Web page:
This is an open access article distributed under the terms of the Creative Commons Attribution License, which permits unrestricted use, distribution, and reproduction in any medium, provided the original author and source are credited. Background: The HIV epidemic in Hong Kong has worsened in recent years, with major contributions from high-risk subgroup of men who have sex with men (MSM). Internet use is prevalent among the majority of the local population, where they sought health information online. This study examines the impacts of HIV/AIDS and MSM news coverage on web search query in Hong Kong. Methods: Relevant news coverage about HIV/AIDS and MSM from January 1st, 2004 to December 31st, 2014 was obtained from the WiseNews databse. News trends were created by computing the number of relevant articles by type, topic, place of origin and sub-populations. We then obtained relevant search volumes from Google and analysed causality between news trends and Google Trends using Granger Causality test and orthogonal impulse function. Results: We found that editorial news has an impact on “HIV” Google searches on HIV, with the search term popularity peaking at an average of two weeks after the news are published. Similarly, editorial news has an impact on the frequency of “AIDS” searches two weeks after. MSM-related news trends have a more fluctuating impact on “MSM” Google searches, although the time lag varies anywhere from one week later to ten weeks later. Conclusions: This infodemiological study shows that there is a positive impact of news trends on the online search behavior of HIV/AIDS or MSM-related issues for up to ten weeks after. Health promotional professionals could make use of this brief time window to tailor the timing of HIV awareness campaigns and public health interventions to maximise its reach and effectiveness.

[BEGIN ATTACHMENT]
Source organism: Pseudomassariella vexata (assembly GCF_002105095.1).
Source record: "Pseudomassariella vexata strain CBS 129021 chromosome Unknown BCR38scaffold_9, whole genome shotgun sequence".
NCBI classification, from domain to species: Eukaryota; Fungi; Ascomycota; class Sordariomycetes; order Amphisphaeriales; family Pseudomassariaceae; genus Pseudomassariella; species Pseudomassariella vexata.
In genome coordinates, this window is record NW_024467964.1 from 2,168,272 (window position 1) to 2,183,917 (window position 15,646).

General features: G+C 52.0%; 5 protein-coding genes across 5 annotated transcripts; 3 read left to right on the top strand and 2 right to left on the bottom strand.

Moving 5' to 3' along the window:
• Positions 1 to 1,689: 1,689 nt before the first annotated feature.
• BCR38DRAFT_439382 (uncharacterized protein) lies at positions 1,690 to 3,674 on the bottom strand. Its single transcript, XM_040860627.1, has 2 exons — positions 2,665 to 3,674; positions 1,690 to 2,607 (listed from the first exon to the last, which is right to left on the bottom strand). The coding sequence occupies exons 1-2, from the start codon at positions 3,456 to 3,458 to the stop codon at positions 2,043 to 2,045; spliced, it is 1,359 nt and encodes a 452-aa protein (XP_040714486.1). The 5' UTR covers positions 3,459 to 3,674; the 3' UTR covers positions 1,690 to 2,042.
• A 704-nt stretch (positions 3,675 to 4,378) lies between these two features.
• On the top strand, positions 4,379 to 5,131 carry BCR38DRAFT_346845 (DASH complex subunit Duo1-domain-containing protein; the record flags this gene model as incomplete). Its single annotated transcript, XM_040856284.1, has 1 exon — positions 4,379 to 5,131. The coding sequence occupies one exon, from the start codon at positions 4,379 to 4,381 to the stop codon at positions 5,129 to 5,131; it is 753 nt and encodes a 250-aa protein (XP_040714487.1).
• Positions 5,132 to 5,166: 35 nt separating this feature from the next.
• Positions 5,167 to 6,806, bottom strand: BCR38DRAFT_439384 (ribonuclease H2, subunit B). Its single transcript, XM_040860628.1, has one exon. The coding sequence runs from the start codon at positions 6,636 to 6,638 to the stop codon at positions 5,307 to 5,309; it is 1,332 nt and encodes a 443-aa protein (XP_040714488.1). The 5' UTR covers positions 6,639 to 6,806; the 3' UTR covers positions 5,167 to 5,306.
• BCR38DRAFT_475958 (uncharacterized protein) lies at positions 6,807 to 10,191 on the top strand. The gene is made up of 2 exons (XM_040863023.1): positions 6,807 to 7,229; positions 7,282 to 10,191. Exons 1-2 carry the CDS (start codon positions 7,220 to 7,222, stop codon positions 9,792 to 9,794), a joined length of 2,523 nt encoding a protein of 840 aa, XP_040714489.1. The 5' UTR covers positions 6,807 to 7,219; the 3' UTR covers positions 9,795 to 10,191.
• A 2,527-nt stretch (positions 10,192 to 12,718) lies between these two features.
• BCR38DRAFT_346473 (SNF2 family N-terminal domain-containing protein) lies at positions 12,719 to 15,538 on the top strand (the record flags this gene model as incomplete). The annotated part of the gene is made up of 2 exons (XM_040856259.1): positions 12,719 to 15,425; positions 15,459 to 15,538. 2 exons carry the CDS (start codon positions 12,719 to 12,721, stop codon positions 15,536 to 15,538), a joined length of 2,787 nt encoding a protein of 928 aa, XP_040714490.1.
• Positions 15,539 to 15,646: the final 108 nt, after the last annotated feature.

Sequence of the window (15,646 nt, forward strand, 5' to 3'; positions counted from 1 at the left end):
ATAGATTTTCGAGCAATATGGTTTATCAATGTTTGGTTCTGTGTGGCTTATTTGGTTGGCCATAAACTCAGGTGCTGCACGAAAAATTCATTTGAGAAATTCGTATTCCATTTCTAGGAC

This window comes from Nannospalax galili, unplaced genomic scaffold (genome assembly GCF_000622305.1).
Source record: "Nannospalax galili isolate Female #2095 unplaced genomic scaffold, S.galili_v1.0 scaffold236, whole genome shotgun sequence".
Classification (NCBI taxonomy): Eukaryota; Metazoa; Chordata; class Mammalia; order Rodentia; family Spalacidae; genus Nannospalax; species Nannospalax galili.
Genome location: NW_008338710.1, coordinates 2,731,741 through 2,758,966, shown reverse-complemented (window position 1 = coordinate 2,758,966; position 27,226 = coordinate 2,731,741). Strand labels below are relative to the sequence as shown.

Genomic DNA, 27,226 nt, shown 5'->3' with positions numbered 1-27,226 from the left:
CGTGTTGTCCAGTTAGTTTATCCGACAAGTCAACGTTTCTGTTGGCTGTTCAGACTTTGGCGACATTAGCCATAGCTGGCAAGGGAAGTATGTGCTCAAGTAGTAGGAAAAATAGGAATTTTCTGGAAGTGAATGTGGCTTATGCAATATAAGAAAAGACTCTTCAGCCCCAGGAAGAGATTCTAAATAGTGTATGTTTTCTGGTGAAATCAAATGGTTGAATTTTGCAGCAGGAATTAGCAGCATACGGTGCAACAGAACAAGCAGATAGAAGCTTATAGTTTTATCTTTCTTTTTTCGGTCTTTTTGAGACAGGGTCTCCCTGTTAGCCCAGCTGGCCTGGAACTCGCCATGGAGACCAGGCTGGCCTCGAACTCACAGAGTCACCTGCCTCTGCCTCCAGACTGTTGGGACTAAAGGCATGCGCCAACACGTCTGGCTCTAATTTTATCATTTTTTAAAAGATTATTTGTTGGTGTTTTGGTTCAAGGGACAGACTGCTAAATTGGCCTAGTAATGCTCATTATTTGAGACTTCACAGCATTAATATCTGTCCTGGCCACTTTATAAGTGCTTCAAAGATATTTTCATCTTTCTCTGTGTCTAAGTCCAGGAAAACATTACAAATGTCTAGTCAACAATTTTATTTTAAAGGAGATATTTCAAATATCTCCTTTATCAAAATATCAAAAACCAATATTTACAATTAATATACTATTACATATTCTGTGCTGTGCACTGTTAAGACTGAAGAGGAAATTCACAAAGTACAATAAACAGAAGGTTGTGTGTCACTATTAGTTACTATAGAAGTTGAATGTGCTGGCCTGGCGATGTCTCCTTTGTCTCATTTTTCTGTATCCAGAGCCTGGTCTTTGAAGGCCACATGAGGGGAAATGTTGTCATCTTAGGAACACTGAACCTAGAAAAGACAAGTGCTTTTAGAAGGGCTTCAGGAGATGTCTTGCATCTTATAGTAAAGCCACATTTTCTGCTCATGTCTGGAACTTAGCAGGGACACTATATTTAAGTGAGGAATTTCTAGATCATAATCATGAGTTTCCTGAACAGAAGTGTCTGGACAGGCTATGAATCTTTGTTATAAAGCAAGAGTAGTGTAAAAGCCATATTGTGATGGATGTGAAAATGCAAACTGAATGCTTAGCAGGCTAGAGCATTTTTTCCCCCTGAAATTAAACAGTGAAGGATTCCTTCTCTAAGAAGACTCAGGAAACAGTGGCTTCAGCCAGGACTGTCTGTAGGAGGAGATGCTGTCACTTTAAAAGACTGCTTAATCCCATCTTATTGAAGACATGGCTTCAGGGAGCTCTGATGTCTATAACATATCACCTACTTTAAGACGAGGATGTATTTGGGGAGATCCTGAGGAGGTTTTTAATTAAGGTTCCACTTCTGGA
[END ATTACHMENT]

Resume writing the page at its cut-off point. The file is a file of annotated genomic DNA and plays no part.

|Publication status||Published - 1 Sept 2017|
ASJC Scopus subject areas
- Biochemistry, Genetics and Molecular Biology(all)
- Agricultural and Biological Sciences(all)